On the strength side, I really let things go over the summer and regretfully didn’t maintain my strength gains from 2017 Off-Season Program very well. I ended up dialing back my loads (using our Strength Load Calculator) a bit to find the correct balance between challenging myself and not over-doing it. For the first three blocks of training, our program focuses specifically on the Deadlift and Back Squat to build cycling specific strength through knee and hip extension. In addition, we include a progression of Pull & Push movements for the upper body, as well as a lot core stability exercises for the back, abdominal, hip and shoulder muscles.

I ended up reducing my 1 rep max lift loads by about 20% over the maxes I achieved last off-season to set my training set/rep schemes.  I may end up reaching my maxes from last season by the end of the build, but the early scheme just felt too heavy, due to my lack of maintenance through the summer. I won’t make that mistake again!

We put far more focus on proper form and full range of motion over what numbers we can achieve. I always remind myself, and those we coach & train, we are endurance athletes training for endurance events, not weight lifters training for competitions; numbers don’t matter as much as proper form to engage all muscles appropriately which will help us achieve higher power outputs across all energy systems as well as build fatigue resistance.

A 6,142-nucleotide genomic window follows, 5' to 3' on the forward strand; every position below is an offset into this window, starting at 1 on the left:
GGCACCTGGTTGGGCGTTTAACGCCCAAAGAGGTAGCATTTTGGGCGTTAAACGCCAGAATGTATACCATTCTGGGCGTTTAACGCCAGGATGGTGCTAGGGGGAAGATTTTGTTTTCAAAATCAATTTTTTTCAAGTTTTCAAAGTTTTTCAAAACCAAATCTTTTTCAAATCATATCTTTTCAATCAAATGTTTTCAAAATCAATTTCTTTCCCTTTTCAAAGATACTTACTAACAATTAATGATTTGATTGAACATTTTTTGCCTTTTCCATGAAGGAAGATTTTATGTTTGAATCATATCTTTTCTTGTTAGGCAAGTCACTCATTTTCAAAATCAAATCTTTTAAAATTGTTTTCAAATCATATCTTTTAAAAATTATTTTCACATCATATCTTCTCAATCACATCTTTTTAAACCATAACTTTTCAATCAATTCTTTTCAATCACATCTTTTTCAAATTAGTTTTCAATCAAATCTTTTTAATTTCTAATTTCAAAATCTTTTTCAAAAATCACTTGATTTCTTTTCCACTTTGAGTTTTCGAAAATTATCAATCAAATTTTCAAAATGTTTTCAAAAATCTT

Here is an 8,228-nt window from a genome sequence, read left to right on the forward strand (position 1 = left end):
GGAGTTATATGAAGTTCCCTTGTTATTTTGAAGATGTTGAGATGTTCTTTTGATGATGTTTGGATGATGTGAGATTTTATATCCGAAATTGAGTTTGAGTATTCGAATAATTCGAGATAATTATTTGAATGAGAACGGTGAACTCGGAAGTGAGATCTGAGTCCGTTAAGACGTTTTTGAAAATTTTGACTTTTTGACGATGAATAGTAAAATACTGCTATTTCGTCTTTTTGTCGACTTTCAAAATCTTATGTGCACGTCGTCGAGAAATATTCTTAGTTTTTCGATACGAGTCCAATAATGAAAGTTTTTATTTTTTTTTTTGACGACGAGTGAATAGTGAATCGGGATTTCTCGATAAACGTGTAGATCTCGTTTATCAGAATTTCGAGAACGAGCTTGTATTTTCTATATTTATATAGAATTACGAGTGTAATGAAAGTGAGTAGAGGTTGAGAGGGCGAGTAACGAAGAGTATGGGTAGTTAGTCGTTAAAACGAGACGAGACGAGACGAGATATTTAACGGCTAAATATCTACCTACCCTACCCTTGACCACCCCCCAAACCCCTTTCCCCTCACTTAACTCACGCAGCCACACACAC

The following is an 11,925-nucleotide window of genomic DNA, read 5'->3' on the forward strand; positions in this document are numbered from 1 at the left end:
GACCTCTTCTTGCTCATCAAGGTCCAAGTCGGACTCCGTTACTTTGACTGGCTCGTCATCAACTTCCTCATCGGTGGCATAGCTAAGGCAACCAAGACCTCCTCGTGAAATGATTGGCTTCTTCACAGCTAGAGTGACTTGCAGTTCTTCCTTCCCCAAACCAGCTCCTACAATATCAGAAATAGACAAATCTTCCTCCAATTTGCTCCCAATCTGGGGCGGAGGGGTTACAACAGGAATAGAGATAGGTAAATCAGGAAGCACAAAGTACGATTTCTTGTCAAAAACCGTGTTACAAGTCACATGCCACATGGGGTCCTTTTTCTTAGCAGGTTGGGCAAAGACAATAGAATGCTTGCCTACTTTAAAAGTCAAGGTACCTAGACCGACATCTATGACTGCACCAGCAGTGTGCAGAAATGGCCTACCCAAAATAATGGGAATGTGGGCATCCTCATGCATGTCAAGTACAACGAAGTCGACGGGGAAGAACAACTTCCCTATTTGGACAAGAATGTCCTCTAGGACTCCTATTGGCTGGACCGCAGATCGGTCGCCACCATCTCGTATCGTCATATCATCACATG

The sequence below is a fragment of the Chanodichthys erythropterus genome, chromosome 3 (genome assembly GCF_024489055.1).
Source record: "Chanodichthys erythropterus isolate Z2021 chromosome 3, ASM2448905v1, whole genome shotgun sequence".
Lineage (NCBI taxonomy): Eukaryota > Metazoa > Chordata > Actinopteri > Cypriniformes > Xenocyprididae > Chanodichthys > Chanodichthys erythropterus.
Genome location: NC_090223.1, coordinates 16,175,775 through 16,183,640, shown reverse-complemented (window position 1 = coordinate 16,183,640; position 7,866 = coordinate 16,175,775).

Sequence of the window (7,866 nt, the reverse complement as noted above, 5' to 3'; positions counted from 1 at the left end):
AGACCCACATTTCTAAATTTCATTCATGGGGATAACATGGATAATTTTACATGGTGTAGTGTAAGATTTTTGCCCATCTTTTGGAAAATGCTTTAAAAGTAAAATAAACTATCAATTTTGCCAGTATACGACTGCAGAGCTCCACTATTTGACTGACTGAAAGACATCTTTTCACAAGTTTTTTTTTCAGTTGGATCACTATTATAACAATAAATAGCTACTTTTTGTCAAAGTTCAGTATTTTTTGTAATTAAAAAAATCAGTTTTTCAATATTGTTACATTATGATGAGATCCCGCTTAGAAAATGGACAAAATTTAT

• 2017 1 Rep Maxes:
    • Back Squat at 200 lbs.
    • Deadlift at 220 lbs.
  • Adjusted 2018 1 Rep Max estimates:
    • Back Squat at 160 lbs.
    • Deadlift at 180 lbs.

I trained strength two times a week: Mondays & Thursdays. Rep schemes for Block 1 ranged from 50% to a peak of 1 set of 4 at 85% in the first session of week 3. The majority of weight lifted was in the 60-75% of 1RM range to build some strength volume and prepare the body for the heavier loads that follow in Block 2. By week 4 recovery week I am feeling strong and healthy. I truly believe that lifting heavy weights (for endurance athletes) helps to maintain a youthfulness that is unachievable through just riding your bike. I’m convinced there is hormonal change that occurs when lifting weights and it helps the body not only stay strong, but just feel better, recover faster, and stay healthier. I encourage all endurance athletes to lift heavy weights, and do it year ’round.